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Bernanke’s Publicity Stunt

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Federal Reserve Chairman Ben Bernanke has taken his defense of the Federal Reserve System on the road. In response to recent critics of the central bank, notably Republican presidential candidate Ron Paul, Bernanke is scheduled to deliver four classroom lectures at George Washington University. In his first discourse, Bernanke was Bernanke, extolling the virtues of the Fed while criticizing calls to return the dollar to a gold standard.

One of Bernanke’s criticisms of a return to the gold standard is that it is not practical. By that he means, “It can be a waste of resources to secure all the gold needed to back currency, moving it from South Africa to the Federal Reserve Bank of New York’s basement.”  But, the benefit of using gold to back currency is precisely because it is scarce and difficult to dig up and transport. Otherwise, it would have little value and be about as valuable as paper money.

A more significant criticism lodged by Bernanke against the gold standard is that it doesn’t prevent “short-term volatility.” According to the Fed chairman, “Since the gold standard determines the money supply, there’s not much scope for the central bank to use monetary policy to stabilize the economy.” By short-term volatility, Bernanke must be referring to those periods in the 19th century when the Second Bank of the United States and the federal government from time to time allowed banks to suspend payment in specie, thus enabling widespread currency inflation and financial volatility. The fact is that under a true gold standard short-term volatility would not exist. Prices would be stable and the artificial booms and inevitable busts caused by Fed monetary price fixing would not happen.

But, to his credit, Bernanke did acknowledge that historically, countries using the gold standard have experienced long periods of price stability. In fact, in the United States from the mid-nineteenth century until 1940, prices in the United States actually fell on average from year to year, the main exceptions being during war years.

So while even Bernanke admits that the gold standard is an effective means of producing stable prices, which after all benefit the poor, the elderly, and others on fixed budgets, why is he still so resistant to a return to the gold standard? The key is in the answer he gave to one student’s question about why Fed critics are pushing hard to return to it. Bernanke indicated that they want to remove some “discretion” the Fed has over the economy. It is this “discretion” that Bernanke and his monetary oligarchs used to dole out trillions of dollars in secret loans to their bank buddies who nearly brought the whole financial system to its knees. Many of them got a piece of the action – Citigroup – $2.513 trillion, Morgan Stanley – $2.041 trillion, Merrill Lynch – $1.949 trillion, Bank of America – $1.344 trillion, Barclays PLC – $868 billion, Bear Sterns – $853 billion, Goldman Sachs – $814 billion, Royal Bank of Scotland – $541 billion, JP Morgan Chase – $391 billion, Deutsche Bank – $354 billion, UBS – $287 billion, Credit Suisse – $262 billion, Lehman Brothers – $183 billion, Bank of Scotland – $181 billion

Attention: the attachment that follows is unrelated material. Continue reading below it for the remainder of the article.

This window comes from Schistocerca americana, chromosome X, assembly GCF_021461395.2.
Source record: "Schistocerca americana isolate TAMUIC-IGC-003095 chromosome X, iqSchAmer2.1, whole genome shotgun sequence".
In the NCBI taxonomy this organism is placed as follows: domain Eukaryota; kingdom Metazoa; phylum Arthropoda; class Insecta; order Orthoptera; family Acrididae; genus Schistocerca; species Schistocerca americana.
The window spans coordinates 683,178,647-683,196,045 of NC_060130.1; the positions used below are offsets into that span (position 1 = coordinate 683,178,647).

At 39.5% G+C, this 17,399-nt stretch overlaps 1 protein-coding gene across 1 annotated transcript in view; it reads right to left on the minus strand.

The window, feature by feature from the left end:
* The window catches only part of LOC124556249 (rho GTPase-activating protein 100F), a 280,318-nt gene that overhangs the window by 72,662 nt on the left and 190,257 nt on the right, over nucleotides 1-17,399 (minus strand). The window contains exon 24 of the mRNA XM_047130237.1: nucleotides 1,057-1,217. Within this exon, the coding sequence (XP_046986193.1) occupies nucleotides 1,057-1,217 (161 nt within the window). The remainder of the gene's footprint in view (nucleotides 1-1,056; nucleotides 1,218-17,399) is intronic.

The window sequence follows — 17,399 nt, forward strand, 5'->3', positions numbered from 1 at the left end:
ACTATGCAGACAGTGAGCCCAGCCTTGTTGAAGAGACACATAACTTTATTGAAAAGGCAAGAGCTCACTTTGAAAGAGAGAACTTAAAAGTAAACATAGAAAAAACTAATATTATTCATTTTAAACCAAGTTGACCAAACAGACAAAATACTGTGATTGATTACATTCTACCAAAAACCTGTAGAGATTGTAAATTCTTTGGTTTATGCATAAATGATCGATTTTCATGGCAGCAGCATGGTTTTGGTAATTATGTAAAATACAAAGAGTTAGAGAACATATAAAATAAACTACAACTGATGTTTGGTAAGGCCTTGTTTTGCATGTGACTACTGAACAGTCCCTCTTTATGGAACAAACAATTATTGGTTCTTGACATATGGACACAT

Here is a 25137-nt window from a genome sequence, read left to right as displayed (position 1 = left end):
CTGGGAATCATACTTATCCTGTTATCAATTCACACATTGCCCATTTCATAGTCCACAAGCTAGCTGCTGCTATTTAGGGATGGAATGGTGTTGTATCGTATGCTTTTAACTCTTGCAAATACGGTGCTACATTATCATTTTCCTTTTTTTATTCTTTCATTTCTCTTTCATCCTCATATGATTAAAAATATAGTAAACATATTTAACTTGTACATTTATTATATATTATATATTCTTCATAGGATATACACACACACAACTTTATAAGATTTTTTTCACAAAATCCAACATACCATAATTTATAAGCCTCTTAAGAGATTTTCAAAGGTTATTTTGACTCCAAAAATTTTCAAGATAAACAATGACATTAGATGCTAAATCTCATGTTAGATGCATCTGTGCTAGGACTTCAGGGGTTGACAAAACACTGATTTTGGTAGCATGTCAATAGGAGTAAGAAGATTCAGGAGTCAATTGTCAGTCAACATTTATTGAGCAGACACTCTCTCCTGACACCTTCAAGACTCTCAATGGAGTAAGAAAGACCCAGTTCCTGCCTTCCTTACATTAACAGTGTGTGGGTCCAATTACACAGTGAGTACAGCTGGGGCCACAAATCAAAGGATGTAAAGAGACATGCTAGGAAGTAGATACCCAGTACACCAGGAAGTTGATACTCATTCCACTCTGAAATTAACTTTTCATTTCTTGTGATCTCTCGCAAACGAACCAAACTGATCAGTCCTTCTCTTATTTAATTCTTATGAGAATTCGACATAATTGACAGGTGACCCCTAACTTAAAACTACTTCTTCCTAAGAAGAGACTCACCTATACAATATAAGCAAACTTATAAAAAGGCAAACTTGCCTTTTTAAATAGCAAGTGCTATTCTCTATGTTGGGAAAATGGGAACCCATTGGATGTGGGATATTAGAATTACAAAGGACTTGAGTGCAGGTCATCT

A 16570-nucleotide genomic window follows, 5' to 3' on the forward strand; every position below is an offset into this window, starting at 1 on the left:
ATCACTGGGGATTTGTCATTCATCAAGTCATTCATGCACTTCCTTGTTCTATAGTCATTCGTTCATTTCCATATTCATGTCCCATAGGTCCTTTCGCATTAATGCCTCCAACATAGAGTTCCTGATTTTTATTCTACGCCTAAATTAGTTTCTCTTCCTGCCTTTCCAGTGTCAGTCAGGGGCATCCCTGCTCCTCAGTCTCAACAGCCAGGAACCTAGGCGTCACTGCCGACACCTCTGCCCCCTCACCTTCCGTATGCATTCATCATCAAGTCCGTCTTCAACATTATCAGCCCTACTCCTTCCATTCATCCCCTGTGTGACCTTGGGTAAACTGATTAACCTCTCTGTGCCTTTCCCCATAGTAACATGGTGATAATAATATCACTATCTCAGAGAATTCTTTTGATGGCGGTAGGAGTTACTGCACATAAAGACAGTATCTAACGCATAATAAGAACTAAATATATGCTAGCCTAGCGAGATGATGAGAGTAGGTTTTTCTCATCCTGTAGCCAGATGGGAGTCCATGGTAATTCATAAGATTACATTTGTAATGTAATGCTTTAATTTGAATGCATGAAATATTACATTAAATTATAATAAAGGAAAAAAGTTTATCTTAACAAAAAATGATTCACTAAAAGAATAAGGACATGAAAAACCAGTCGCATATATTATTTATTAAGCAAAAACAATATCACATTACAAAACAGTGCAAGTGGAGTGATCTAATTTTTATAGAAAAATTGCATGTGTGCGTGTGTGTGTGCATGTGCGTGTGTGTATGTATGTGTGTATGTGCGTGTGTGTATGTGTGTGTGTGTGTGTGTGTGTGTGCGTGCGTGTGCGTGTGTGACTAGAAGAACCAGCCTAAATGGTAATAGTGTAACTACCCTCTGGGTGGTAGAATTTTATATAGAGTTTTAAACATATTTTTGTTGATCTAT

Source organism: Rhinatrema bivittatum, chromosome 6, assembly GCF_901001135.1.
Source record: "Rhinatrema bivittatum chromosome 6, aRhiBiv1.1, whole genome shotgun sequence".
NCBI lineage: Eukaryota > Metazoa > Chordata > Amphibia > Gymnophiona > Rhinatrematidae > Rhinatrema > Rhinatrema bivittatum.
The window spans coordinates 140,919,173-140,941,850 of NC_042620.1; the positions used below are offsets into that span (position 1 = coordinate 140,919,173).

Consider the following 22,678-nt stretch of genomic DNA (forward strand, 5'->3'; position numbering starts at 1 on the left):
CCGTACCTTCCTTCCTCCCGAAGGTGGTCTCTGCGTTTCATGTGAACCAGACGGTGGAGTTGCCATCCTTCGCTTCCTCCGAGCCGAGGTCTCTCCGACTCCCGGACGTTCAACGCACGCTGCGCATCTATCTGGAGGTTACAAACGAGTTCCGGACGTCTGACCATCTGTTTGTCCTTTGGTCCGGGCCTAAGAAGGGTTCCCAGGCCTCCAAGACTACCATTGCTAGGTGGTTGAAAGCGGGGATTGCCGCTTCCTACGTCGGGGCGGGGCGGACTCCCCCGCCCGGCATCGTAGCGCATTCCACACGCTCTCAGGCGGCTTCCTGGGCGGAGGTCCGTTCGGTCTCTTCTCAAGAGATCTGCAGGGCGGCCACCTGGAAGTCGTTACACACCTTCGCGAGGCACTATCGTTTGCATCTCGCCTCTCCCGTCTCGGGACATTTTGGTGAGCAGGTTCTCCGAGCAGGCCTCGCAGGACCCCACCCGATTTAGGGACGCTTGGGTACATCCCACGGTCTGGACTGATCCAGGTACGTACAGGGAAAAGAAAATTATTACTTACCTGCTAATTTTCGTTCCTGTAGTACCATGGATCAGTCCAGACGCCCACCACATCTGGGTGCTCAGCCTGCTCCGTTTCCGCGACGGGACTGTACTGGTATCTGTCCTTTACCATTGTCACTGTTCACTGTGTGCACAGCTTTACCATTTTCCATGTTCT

BNP Paribas – $175 billion, Wells Fargo – $159 billion, Dexia – $159 billion, Wachovia – $142 billion, Dresdner Bank – $135 billion, and Societe Generale – $124 billion. You see, with a gold standard these loans and other Fed schemes to benefit the bankers would not be possible. Thus, when Bernanke criticizes the gold standard, it is more than just professorial theorizing, it is a defense of the current corrupt banking cartel in America.

In the final analysis, Bernanke’s lecture series at GWU is nothing more than a publicity stunt and not a very good one at that. The Federal Reserve is an indefensible institution. Compounding his problem are arguments he is attempting to make against the gold standard which served our country well for so long. Anything he says cheats the students of valuable educational time. Perhaps the powers that be at George Washington should invite Ron Paul to debate Bernanke. Only then will the students get their money’s worth.

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About Kenn Jacobine

  • roger nowosielski

    Good response.

  • Igor

    #26-troll: asks me an excellent question: “…what makes for what you call a ‘successful economy’?”

    At the lowest level, a successful economy is one that achieves it’s goals (whatever THEY are).

    Determining the goals is a moral question, or a political question. Traditional economics (Smith, etc.) was concerned with moral justification of existing power, not with finding a moral econ. That’s a modern phenomena of Marx, Hayek, Freidman, etc.

    More later.

  • troll

    Kenn #12 – all of our mined gold goes directly into the production of golden calf charms for bracelets…people seem to value them highly as barter items for their added religious/artistic added value

    zingzing #13 – in the name of full disclosure I must admit that I wear store bought clothing drive an automobile and (of late) have indoor plumbing…my computer however is made mostly of bailing wire and duct tape

    Igor – note that your #16 in no way contradicts my #7…for clarity perhaps you’ll define your terms starting with your notion of what makes for what you call a ‘successful economy’

  • Glenn Contrarian

    Kenn –

    What, you don’t think they could ever come up with another excuse? If they did it once, they could easily do it again – that’s all the proof we need.

  • Kenn Jacobine

    Why did they embargo the oil. Because we supported Israel in the 1973 War.

  • Glenn Contrarian

    Kenn –

    Secondly, how much influence does Saudi Arabia have over our economy because of oil?

    Hm. I seem to remember something called the “Arab Oil Embargo” back in the 1970’s. You might have heard of it….

  • Igor

    Gold mining is a messy business, and there’s no good reason to bring it back.

    At the end, 19th century gold was mined hydraulically by washing away entire hills and hillsides into sluices, capturing the gold as an amalgamation with mercury and dumping the refuse into nearby rivers to be sent downstream. As a consequence valuable croplands were poisoned, as was an entire bay which had been a rich fishery.

    We mustn’t do that again.

    The downstream people now number in 10s of millions and the farmers have terrific political power, so we won’t let it happen again.

  • Kenn Jacobine